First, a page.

Tuesday, September 14, 2004
Taking Sex Roles Seriously
This is the title of a book by Steven E. Rhoads who seems to be an economist with not very many publications. Some reviewers call it a 'scholarly' work which might be a nice way to say that it was written by someone who has no expertise in judging the field, yet has unrelated letters after his name. I could do a few of those, too.
Anyway, Rhoads argues that sex roles are pretty much biological, that men are aggressive and criminal-minded and that women are nurturing and home-minded. Sounds like he really hates men, doesn't he? Yet his proposals are to make it easier for women to stay at home and not to have careers which would just make women unhappy.
This is a very conservative book, or rather a wingnut book, and I haven't actually read it. This makes the level of knowledge Rhoads and I have about equal on the subject matter of his book, but of course I really should read it to write about it. In my defense I could note that I have read a passel of similar books, all, by the way, written by men who seem worried about the possible demise of male supremacy, and they all rehash the studies that show differences in various behaviors by sex and then leap from that to telling how the society should be structured.
In this leap they tend to ignore the question whether these measured differences are biological, socially constructed or both, and they tend to take studies which show that some characteristic is shared by, say, 60% of women and by only 40% of men and then argue that all women share this characteristic and no men do, and so on. In other words, they tend to draw false conclusions from data (and not always from good data) and then quickly rush from these to rather sweepingly generalized policy conclusions.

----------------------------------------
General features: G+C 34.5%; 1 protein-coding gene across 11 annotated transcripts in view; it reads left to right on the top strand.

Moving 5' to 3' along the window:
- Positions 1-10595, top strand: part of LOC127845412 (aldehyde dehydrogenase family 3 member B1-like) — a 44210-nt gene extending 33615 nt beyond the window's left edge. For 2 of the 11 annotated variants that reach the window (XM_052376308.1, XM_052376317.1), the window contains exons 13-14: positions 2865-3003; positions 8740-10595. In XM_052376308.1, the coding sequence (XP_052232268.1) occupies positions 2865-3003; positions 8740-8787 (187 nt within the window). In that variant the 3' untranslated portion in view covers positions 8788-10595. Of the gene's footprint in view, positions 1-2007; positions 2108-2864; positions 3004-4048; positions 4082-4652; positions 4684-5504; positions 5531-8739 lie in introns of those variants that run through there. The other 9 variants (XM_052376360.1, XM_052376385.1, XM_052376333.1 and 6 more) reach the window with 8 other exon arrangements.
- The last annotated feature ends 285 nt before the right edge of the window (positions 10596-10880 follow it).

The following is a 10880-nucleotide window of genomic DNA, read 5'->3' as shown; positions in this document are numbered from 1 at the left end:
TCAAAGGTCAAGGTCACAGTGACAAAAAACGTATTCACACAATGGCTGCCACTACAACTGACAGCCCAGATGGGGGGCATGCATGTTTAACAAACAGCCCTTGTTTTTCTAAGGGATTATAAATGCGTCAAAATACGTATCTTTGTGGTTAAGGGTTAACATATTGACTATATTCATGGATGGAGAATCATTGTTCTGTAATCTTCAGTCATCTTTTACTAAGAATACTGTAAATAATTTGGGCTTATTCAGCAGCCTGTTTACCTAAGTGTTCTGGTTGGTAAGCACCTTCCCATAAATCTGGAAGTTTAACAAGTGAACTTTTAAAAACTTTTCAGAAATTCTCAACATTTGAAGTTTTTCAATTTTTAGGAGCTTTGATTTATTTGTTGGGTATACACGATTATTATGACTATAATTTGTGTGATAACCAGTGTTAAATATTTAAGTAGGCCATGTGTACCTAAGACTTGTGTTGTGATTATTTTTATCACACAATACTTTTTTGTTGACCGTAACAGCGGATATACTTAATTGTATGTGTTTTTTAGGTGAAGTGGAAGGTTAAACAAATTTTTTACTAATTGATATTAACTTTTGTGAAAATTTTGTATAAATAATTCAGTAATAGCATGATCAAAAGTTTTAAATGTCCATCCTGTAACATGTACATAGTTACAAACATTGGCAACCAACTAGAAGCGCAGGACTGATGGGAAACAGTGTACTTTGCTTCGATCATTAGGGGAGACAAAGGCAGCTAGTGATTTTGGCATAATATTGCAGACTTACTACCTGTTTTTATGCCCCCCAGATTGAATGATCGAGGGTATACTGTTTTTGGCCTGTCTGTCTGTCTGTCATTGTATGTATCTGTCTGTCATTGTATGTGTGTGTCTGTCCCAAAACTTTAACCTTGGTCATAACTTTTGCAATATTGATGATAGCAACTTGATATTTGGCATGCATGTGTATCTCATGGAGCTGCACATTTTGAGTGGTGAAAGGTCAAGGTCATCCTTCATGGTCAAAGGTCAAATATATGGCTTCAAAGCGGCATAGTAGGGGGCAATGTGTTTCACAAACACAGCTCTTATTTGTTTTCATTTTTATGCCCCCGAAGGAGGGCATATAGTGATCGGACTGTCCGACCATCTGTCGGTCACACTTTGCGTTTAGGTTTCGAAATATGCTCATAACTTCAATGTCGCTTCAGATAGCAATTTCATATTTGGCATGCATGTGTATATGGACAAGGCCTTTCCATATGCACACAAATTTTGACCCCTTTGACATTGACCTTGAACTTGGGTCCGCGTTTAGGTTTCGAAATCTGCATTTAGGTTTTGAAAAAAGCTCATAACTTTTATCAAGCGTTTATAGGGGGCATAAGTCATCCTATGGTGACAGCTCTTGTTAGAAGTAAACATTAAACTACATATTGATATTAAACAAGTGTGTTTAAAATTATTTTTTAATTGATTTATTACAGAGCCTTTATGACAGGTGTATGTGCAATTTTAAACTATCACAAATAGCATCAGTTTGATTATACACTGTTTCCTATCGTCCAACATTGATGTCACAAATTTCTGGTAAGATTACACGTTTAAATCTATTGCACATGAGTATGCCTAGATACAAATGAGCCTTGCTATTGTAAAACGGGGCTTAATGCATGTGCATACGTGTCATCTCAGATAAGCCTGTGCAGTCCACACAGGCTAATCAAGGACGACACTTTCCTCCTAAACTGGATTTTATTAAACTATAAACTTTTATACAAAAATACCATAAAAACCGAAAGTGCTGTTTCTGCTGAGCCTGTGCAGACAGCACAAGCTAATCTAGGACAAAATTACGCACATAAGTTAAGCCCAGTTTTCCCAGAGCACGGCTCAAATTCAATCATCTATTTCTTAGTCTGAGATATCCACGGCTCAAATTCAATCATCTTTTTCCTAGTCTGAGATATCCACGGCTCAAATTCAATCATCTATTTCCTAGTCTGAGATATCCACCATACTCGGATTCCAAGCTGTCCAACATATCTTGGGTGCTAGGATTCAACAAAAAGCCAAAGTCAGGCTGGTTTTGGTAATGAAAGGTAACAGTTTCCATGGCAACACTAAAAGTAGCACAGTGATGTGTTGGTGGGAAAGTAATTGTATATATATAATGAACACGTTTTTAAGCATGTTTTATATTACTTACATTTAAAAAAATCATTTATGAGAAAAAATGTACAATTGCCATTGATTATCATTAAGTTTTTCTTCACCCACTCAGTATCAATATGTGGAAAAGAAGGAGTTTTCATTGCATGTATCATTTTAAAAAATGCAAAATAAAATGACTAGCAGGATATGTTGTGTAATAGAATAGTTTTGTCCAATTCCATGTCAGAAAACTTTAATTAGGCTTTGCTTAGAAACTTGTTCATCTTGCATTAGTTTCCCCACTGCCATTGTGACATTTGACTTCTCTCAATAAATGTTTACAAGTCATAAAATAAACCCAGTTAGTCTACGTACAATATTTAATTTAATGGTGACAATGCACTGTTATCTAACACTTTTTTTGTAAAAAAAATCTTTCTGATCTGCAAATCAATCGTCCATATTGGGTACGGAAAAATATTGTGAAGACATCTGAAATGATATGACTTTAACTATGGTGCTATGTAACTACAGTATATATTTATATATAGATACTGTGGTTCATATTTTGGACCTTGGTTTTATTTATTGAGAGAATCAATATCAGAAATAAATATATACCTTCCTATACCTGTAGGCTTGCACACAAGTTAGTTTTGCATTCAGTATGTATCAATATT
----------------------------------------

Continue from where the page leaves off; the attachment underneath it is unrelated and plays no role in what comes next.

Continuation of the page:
More recently, these little books receive an air of authority by quoting gene research or differences in the PET scans of brain by sex. This sounds like the writers really know their stuff. The problem is that the research they are referring to is at its initial stages and doesn't provide the kind of evidence these books assume must exist somewhere. Moreover, there is a possibility that the relationship between genes and the environment is much more complex than the nature-nurture dualists assume. It's even possible that environmental conditions may turn some genes on or off. Likewise, differences in the brain images have been found to develop with behavior. One study found that the long-term memory part of the brain grew in those individuals who passed the very demanding street map test for taxi drivers in London. This means that referring to research about genes or pictures of the brain doesn't actually guarantee that any differences so spotted are inherent.
But I suspect that none of this matters for the writers of this genre. I rather imagine them beginning with the conclusions they wish to reach and then going backwards, picking and rejecting evidence, finding anecdotes and cutting out parts which don't work, and so on, until they finally write the Introduction in suitably sober and impartial tones.
It's sad, because the field of sex differences deserves better researchers and better writers. It would also be nice to have a similar field of sex similarities with journals which would publish all those studies that find no discernible sex differences at all, but that is unlikely to happen. The stakes are far too high for that for those who take sex roles 'seriously'.
Finally, the important note that every feminist must add to posts like this one: No, I don't believe that all sex differences are socially constructed. But I also don't believe that all women are the same and that all men are the same or that there is no overlap between these groups. I believe that men and women are fairly similar, to be quite honest. Certainly much more similar to each other than to anything else I can think of.
My information about Rhoads' book is based on Cathy Young's article. Imagine an anti-feminist attacking another!